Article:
Dedicated to the environment

Court of Appeals decision affirms protection for salt water marshes

On Behalf of | Jul 30, 2014 | Water Contamination |

Buffering is an important aspect of maintaining clean waterways. A buffer, as some readers may know, consists of a band of permanent vegetation around a stream or wetland which has the purpose of preventing erosion and filtering contamination from rainwater runoff, as well as purification of bacteria and pathogens. Protecting salt marshes from pollution is an important environmental goal, since they provide a rich habitat for wildlife and even support the state economy.

Under a state law passed in 1975, the Erosion and Sedimentation Act, various measures were implemented to support and protect salt marshes, including the establishment of 25-foot buffer zones around certain waters throughout the state. Up until recently, salt marshes were included among these protected waters. Earlier this year, though, the Georgia Environmental Protection Division issued a directive which effectively removed the requirement of a protective buffer for salt water marshes.

The decision was not a popular one among environmentalists, who complained that the directive put thousands of acres of marshes across the state at risk for pollution and that this was contrary to the intent of the Erosion and Sedimentation Act. Fortunately, the directive was repudiated by a recent Georgia Court of Appeals ruling, which said the buffer requirement applies to all state waters, including marshes.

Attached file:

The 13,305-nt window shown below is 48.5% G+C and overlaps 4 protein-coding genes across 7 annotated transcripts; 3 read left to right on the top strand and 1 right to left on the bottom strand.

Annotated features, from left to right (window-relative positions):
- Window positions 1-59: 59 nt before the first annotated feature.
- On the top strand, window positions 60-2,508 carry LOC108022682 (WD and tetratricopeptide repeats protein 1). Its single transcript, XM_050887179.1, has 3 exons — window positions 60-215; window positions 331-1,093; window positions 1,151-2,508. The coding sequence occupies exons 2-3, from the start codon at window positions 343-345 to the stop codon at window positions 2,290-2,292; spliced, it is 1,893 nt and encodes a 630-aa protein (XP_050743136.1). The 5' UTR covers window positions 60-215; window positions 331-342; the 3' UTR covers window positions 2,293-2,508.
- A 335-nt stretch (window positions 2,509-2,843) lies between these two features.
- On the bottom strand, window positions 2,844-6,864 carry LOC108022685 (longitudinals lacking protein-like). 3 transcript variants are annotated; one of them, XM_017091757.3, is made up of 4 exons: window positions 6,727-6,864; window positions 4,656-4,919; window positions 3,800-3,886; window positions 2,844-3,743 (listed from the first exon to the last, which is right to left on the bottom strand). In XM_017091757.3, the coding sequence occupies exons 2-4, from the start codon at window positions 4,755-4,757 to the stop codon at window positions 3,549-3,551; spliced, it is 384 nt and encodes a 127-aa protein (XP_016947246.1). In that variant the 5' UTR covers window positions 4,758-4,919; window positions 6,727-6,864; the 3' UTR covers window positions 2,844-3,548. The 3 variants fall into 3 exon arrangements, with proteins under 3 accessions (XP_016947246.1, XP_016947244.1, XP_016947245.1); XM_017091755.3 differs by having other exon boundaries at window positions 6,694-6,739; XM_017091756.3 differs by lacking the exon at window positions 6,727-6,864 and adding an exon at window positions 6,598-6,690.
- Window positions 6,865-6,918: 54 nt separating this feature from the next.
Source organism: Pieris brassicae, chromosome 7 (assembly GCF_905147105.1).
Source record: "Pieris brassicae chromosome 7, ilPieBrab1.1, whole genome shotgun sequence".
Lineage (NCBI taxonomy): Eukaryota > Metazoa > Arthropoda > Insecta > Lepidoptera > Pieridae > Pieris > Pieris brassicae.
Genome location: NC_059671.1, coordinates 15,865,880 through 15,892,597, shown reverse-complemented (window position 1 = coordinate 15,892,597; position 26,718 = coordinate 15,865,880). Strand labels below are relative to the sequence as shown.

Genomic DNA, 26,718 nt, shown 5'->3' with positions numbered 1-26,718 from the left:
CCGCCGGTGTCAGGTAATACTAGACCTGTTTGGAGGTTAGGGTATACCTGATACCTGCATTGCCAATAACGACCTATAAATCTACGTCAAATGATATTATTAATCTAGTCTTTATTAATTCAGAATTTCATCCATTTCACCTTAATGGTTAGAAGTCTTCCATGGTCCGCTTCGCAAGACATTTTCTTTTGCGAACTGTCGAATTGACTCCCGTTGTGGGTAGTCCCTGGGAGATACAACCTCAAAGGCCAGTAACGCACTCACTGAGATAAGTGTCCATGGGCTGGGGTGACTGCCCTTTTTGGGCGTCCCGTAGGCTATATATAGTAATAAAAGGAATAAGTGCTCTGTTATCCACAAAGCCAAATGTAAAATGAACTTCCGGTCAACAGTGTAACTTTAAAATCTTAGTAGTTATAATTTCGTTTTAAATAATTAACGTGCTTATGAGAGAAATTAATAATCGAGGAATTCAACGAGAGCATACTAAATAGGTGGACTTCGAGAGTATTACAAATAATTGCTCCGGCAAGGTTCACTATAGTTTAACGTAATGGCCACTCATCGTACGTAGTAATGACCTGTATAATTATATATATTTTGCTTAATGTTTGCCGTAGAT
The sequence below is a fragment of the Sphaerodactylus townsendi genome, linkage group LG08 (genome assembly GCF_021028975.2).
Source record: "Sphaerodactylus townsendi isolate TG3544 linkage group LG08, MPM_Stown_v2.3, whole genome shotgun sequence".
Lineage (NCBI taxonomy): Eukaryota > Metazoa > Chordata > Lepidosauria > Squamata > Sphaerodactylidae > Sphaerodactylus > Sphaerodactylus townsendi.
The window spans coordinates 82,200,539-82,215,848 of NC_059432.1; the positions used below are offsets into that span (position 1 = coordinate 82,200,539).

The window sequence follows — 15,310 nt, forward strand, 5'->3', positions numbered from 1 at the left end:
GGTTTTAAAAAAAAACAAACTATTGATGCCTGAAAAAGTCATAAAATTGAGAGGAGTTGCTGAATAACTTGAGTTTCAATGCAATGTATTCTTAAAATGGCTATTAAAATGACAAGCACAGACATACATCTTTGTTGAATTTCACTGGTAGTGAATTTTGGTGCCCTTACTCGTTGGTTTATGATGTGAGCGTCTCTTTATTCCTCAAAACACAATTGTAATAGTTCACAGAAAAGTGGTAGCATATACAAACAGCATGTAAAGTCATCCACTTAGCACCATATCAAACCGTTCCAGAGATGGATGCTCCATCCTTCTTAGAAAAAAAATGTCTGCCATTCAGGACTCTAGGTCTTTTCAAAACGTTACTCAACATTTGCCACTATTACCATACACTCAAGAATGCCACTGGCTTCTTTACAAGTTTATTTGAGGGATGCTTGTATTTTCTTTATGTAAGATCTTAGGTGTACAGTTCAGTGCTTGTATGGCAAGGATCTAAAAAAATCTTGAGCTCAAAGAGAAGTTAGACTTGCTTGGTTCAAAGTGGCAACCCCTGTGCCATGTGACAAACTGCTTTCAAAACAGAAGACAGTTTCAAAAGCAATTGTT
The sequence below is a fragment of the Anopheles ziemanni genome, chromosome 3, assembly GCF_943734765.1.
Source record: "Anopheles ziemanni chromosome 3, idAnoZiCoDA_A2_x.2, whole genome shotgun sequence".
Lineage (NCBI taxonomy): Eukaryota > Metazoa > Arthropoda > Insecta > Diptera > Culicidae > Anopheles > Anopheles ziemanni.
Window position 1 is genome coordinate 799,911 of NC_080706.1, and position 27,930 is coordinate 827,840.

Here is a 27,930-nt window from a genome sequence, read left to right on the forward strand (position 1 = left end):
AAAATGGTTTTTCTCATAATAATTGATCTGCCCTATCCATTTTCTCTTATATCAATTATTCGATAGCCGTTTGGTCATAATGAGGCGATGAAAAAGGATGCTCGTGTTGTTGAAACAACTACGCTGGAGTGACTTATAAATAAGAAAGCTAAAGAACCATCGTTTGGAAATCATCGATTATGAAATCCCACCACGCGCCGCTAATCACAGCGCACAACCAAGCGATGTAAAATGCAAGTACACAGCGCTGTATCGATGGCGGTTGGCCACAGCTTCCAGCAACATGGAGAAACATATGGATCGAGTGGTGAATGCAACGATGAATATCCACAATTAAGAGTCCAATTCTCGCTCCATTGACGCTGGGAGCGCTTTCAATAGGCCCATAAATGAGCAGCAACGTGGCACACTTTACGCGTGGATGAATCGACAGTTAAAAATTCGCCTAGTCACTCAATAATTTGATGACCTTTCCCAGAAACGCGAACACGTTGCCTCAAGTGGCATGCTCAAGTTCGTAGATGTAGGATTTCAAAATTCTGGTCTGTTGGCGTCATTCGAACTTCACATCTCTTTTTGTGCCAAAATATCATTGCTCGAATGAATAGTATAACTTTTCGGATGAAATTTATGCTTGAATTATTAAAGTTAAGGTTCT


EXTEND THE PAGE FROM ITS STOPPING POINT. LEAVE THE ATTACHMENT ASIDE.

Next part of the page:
The decision, as some have already pointed out, is a good one for the state because of the benefits salt water marshes provide. Indirectly, it also sends a message about the importance of being good stewards of the environment. That, after all, was part of the vision of the Erosion and Sedimentation Act.

Source: Savannah Morning News, “Court decision revives Georgia coastal marsh buffer,” Mary Landers, July 18, 2014. Saporta Report, “Court of Appeals’ ruling protects Georgia’s marshes; let’s hope state leaders will do the same next year,” John Sibley, July 27, 2014.


FindLaw Network